There is a lot to be said about the ways humor can keep you going in times of hardship. Yemenis, who are all too familiar with adversity, have recently adopted a new favorite joke about their Ministry of Electricity. The ministry, people say, has tasked itself with supporting population growth, given that it is delivering less electricity to homes and sending Yemenis to bed that much earlier and often.

Electricity cuts are nothing new in the country, as Yemen produces around 1,000 megawatts, just a third of what is needed to power the country. Tribal attacks on the power grid in protest against unequal electricity provision have been common for years, but the problem has escalated: the state-owned power grid was hit on 59 different occasions between May 1, 2012 and March 15, 2013, according to Yemen’s Al Masdar media outlet, and in recent months the attacks seem to occur every other week. On June 19, a day after one such attack, Yemeni activists held a candlelit protest outside of President Abdu Mansour Hadi’s home in the hopes of pushing the government to be more accountable.

Yemen’s chaotic national dialogue

The new government attributes these attacks to tribes in the Marib governorate, which are using them to communicate financial and political grievances and demands, such as the release of prisoners, or even demands for electricity deliveries to tribal areas. A significant portion of Yemen’s electrical capacity has been generated in the Marib governorate since 2010. Even before capacity was added back then, inequities in national power distribution were the cause of disputes and protests, but things have gone downhill since. In 2011, the government of President Ali Abdallah Saleh in Sanaa was alleged to have created artificial power shortages to fend off calls for his resignation. Nowadays, opposition figures from the left and Islamist camps accuse Saleh and his cronies of staging the attacks to discredit their successors.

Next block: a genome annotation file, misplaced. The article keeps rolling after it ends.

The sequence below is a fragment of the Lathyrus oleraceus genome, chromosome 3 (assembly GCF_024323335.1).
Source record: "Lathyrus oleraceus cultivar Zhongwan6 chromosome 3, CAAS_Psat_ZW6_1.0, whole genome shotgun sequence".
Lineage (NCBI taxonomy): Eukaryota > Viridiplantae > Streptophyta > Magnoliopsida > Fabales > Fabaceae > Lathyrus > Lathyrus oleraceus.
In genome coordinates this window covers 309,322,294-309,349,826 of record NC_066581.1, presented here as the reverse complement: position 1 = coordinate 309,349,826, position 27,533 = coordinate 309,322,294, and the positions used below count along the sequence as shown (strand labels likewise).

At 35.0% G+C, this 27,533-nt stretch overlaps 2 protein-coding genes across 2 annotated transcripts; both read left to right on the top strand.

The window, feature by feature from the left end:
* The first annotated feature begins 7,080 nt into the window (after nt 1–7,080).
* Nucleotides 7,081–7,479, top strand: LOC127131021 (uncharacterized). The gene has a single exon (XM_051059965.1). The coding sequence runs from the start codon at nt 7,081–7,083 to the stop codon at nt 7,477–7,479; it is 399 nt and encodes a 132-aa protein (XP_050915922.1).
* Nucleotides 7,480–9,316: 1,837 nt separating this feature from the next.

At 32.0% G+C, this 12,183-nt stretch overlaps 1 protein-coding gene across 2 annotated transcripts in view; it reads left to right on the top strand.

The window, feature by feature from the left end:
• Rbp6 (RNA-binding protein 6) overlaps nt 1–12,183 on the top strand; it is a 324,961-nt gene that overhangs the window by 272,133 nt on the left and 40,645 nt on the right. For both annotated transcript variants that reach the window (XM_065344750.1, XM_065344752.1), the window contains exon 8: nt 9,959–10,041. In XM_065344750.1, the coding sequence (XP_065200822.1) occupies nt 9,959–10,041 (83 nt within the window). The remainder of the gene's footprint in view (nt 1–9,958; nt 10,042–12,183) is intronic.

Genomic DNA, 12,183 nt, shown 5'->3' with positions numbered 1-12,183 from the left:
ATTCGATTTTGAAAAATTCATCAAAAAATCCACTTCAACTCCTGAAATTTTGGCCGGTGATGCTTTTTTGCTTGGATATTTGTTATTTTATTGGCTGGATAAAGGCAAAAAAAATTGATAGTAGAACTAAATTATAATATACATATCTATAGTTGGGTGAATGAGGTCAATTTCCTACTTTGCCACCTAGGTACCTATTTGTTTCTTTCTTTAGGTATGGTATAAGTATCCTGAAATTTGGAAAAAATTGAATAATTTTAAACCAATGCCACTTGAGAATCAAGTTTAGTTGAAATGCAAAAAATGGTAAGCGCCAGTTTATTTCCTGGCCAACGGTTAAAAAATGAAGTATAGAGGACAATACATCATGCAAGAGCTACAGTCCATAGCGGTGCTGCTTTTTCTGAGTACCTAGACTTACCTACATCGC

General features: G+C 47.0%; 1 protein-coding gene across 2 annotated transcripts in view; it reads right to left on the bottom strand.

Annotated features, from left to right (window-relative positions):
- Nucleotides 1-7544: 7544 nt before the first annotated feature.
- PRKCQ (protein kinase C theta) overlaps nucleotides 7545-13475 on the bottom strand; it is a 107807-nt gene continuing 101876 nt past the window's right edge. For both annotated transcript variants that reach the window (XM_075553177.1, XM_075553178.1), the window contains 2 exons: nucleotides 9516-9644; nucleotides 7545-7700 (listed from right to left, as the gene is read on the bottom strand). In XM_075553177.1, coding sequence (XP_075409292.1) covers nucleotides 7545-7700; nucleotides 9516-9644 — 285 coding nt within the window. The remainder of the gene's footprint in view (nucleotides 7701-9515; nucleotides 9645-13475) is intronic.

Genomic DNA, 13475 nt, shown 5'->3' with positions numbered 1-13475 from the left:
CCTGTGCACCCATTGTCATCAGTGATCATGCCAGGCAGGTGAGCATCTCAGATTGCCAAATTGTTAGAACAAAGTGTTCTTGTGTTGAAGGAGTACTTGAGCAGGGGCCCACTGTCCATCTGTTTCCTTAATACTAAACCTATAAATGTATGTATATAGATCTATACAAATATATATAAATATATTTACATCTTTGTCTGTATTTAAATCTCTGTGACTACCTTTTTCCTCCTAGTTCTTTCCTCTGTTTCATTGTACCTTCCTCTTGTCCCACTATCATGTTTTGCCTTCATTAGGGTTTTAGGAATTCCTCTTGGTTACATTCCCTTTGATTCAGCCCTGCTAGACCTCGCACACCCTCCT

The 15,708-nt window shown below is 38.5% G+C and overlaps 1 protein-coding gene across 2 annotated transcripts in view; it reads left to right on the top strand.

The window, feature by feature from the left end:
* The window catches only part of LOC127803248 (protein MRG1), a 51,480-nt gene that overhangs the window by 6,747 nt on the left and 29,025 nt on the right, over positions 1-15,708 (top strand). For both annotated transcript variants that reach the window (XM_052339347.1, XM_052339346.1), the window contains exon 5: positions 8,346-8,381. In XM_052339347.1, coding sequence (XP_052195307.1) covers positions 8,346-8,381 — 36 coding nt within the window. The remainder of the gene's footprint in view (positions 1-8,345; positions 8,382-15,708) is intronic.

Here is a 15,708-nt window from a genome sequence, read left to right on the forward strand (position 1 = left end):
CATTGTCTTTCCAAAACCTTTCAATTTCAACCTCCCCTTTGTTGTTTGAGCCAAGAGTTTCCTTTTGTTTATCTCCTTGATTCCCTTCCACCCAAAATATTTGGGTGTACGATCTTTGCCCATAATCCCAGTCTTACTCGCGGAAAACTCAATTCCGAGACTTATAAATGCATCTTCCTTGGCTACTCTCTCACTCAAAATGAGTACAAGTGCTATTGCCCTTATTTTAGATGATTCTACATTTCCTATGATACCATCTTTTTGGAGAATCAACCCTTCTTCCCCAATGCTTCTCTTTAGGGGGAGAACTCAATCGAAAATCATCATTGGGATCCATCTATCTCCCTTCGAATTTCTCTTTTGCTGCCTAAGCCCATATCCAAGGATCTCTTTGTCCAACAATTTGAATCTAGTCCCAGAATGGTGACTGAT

Regardless of the identity of perpetrators, the ramifications are devastating, in both political and economic terms. The loss of power has undermined trust in President Hadi’s government. This was exemplified at the end of May, when Hadi gave a speech saying that he would deal with the attackers with an “iron hand” — a threat left looking empty when just a few hours later, electricity wires were again sabotaged.

These attacks have repercussions on everyday living conditions, which are felt most strongly in coastal governorates, where summer heat can reach up to 50 degrees. This makes the issue much more serious than a simple dispute between tribes and the government, because most coastal governorates are in the south, where there is already a strong movement for secession. Prolonged, severe power cuts will play into the hands of separatists and worsen Yemen’s divide. Separatists already use the electricity cuts as a way to discredit the central government, buttressing the traditional claim that the north — where the attacks are actually happening — cannot co-exist with the south. 

The economic repercussions of the power outages — which lasted for 48 hours on one occasion in Sanaa and could go on for 20 hours a day during the period of frequent power line attacks — are grim even in the mountainous and more moderate climate areas around the capital. Prices of everyday goods rise, and perishables wither much faster. Productivity at work decreases and repetitive, short power cuts damage all sorts of electrical appliances. There were even reports that life support machines in some hospitals stopped working.

Yemen is a country that is seriously struggling to match its population growth and developing economy with an adequate power supply. The recent crisis comes with several twists. It shows that the people of Sanaa are more vulnerable today than they may have been before, simply because their lives and businesses have become more electricity dependent. Wealthy people, who can afford private generators, are the least affected, while the poor are left without. The tribes that are attacking the power lines are also doing so out of frustration that these lines transport electricity generated in their home areas to which they are given no access, yet their attacks mostly affect those who are already disadvantaged.

Even more ironically, in the heart of Sanaa’s urban midnight darkness, one building always remains lit. The Al Saleh Mosque, built by former President Saleh, which houses his own personal museum in its basement, stays illuminated throughout the night by its own generators. Even with his fall from power, President Saleh’s memory stays brighter than the average Yemeni home.

Farea al-Muslimi is Executive’s correspondent in Yemen

This article was published on the Executive